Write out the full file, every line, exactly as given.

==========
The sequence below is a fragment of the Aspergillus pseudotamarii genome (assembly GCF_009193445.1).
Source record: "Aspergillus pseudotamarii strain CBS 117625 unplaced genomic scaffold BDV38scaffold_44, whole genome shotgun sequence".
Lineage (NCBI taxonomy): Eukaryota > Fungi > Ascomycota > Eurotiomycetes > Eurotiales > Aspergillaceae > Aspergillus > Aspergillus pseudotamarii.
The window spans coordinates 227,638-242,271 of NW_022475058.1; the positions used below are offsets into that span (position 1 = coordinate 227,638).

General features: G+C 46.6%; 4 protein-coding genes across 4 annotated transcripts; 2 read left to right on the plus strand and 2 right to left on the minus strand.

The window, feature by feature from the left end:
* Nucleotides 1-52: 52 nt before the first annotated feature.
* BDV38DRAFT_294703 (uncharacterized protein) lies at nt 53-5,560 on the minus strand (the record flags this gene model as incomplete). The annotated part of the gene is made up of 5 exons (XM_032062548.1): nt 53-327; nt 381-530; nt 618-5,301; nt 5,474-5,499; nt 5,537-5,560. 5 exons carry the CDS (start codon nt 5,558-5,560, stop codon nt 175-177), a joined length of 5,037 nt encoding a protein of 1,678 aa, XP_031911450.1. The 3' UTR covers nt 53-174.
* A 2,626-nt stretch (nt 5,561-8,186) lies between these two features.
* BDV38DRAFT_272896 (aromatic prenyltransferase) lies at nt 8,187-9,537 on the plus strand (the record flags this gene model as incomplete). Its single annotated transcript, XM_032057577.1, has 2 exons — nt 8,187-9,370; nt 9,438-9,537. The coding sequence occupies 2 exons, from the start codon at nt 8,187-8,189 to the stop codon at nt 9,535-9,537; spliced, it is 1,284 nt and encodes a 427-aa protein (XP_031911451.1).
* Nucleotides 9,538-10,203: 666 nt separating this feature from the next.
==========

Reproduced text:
The sequence below is a fragment of the Aspergillus pseudotamarii genome (assembly GCF_009193445.1).
Source record: "Aspergillus pseudotamarii strain CBS 117625 unplaced genomic scaffold BDV38scaffold_44, whole genome shotgun sequence".
Lineage (NCBI taxonomy): Eukaryota > Fungi > Ascomycota > Eurotiomycetes > Eurotiales > Aspergillaceae > Aspergillus > Aspergillus pseudotamarii.
The window spans coordinates 227,638-242,271 of NW_022475058.1; the positions used below are offsets into that span (position 1 = coordinate 227,638).

General features: G+C 46.6%; 4 protein-coding genes across 4 annotated transcripts; 2 read left to right on the plus strand and 2 right to left on the minus strand.

The window, feature by feature from the left end:
* Nucleotides 1-52: 52 nt before the first annotated feature.
* BDV38DRAFT_294703 (uncharacterized protein) lies at nt 53-5,560 on the minus strand (the record flags this gene model as incomplete). The annotated part of the gene is made up of 5 exons (XM_032062548.1): nt 53-327; nt 381-530; nt 618-5,301; nt 5,474-5,499; nt 5,537-5,560. 5 exons carry the CDS (start codon nt 5,558-5,560, stop codon nt 175-177), a joined length of 5,037 nt encoding a protein of 1,678 aa, XP_031911450.1. The 3' UTR covers nt 53-174.
* A 2,626-nt stretch (nt 5,561-8,186) lies between these two features.
* BDV38DRAFT_272896 (aromatic prenyltransferase) lies at nt 8,187-9,537 on the plus strand (the record flags this gene model as incomplete). Its single annotated transcript, XM_032057577.1, has 2 exons — nt 8,187-9,370; nt 9,438-9,537. The coding sequence occupies 2 exons, from the start codon at nt 8,187-8,189 to the stop codon at nt 9,535-9,537; spliced, it is 1,284 nt and encodes a 427-aa protein (XP_031911451.1).
* Nucleotides 9,538-10,203: 666 nt separating this feature from the next.